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Review of Somewhere Between Finale

Photograph

By Paul LevinsonPublished 6 years ago 2 min read
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Well, Somewhere Between concluded last night with a photograph. I'm tempted to hum Ringo's song "Photograph" — I've heard it a few times in the past few weeks on the Beatles Channel, and it sounded good, but no, it wasn't that kind of photograph at the end of Somewhere Between. It was a snapshot of a happy family at a wedding, and I won't say anything more, because no point in trafficking in spoilers.

I will say that there was some good action in the finale, but lots of missed opportunities. Among them was the old dilemma of two people you love are drowning just off the dock, there's only time to save one, so whom do you jump in and save? I thought Laura was going to have that choice with Nico (she really loves him now) and Serena (she's loved her all along) both in the water, but it didn't go that way, and, let's face it, if it had, there's no way Laura wouldn't have saved her daughter.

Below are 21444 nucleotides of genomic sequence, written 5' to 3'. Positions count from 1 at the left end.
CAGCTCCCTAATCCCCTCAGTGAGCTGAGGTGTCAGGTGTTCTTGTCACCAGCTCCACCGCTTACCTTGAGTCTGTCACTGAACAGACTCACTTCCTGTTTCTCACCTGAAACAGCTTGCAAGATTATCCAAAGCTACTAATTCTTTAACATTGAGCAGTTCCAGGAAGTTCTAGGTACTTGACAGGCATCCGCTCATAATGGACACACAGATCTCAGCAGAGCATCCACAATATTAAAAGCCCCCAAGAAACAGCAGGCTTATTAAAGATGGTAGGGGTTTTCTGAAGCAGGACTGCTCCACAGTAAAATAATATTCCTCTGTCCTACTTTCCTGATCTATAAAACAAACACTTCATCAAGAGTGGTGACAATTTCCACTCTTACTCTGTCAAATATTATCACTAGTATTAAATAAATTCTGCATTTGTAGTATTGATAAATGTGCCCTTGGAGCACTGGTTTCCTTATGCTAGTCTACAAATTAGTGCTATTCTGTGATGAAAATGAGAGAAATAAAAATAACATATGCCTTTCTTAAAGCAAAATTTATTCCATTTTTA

But the biggest missed opportunity in the short series was time travel itself. The water scene in the finale did harken back to the water which generated all of this, but, after a promising beginning, there was a decreasing amount of time travel in this series, or, exploration of the paradoxes and conundra that time travel inevitably and provocatively leads to.

So Somewhere Between will likely go down as a good start that looped on to itself to the point that you could barely tell at the end that time travel had anything to do with this. Which I guess is interesting in itself, in some meta way, since time travel when it is working on all cylinders is all about loops — just not the kind that are so self-obliterating you forget about time travel and think you're watching a pretty obvious police show.

But thanks for the ride, anyway. I'm always up for time travel, and will usually stay with it, as this complete set of reviews demonstrates. Cueing Ringo.

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About the Creator

Paul Levinson

Novels The Silk Code & The Plot To Save Socrates; LPs Twice Upon A Rhyme & Welcome Up; nonfiction The Soft Edge & Digital McLuhan, translated into 15 languages. Best-known short story: The Chronology Protection Case; Prof, Fordham Univ.

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